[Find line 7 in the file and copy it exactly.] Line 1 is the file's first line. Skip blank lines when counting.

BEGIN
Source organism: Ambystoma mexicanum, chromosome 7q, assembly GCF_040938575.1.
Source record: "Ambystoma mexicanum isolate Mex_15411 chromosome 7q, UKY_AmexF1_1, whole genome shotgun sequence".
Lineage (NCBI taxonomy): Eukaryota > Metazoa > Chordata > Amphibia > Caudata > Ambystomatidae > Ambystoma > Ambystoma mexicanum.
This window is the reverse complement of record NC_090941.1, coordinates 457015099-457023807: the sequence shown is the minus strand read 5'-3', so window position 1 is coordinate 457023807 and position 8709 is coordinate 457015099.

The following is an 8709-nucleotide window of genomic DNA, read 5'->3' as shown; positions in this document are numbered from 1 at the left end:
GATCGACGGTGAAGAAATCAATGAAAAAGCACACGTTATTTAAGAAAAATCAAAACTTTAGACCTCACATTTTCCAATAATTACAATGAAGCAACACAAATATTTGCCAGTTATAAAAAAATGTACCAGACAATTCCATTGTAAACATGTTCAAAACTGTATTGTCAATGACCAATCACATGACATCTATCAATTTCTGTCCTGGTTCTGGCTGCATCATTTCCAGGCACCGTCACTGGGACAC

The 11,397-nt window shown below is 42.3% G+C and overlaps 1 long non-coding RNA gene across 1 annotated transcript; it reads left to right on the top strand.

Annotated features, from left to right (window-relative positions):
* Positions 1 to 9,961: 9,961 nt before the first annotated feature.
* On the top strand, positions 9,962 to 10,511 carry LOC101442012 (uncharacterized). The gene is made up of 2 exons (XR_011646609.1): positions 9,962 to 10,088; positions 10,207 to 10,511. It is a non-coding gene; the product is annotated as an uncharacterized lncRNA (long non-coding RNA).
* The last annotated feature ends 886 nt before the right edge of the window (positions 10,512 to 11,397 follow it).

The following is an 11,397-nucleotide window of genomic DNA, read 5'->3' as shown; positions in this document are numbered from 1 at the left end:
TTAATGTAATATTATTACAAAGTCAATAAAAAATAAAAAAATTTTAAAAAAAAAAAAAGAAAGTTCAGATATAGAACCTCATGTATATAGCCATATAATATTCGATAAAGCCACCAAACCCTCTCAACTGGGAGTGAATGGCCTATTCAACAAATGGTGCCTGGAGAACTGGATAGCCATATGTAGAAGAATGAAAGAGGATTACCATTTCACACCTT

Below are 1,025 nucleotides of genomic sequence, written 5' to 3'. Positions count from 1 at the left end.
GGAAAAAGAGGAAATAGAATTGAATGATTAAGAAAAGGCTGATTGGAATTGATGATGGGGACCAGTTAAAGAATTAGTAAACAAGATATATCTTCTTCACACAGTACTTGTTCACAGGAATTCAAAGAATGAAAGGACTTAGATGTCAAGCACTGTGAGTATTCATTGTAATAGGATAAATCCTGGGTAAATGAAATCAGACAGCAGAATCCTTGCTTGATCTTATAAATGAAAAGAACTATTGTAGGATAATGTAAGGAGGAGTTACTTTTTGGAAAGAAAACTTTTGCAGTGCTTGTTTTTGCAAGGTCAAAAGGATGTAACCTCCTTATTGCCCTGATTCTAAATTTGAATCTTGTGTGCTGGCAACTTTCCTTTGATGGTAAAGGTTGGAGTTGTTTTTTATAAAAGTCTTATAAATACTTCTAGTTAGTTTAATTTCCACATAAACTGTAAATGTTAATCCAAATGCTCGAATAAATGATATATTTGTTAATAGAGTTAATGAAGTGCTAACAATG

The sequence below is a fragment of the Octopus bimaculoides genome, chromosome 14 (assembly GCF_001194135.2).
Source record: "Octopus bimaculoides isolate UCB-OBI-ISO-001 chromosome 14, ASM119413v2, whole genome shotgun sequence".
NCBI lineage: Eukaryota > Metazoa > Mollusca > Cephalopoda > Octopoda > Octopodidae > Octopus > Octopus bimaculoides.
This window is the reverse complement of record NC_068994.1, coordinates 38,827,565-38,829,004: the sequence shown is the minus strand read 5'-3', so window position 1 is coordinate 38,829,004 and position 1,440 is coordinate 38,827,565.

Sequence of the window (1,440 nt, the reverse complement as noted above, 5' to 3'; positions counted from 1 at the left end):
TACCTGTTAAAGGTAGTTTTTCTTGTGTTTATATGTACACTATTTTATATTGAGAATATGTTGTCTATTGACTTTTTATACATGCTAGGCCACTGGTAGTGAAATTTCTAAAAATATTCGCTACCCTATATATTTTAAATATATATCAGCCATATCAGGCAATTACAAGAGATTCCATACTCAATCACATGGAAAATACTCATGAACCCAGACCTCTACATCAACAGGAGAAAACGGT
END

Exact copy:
The 11,397-nt window shown below is 42.3% G+C and overlaps 1 long non-coding RNA gene across 1 annotated transcript; it reads left to right on the top strand.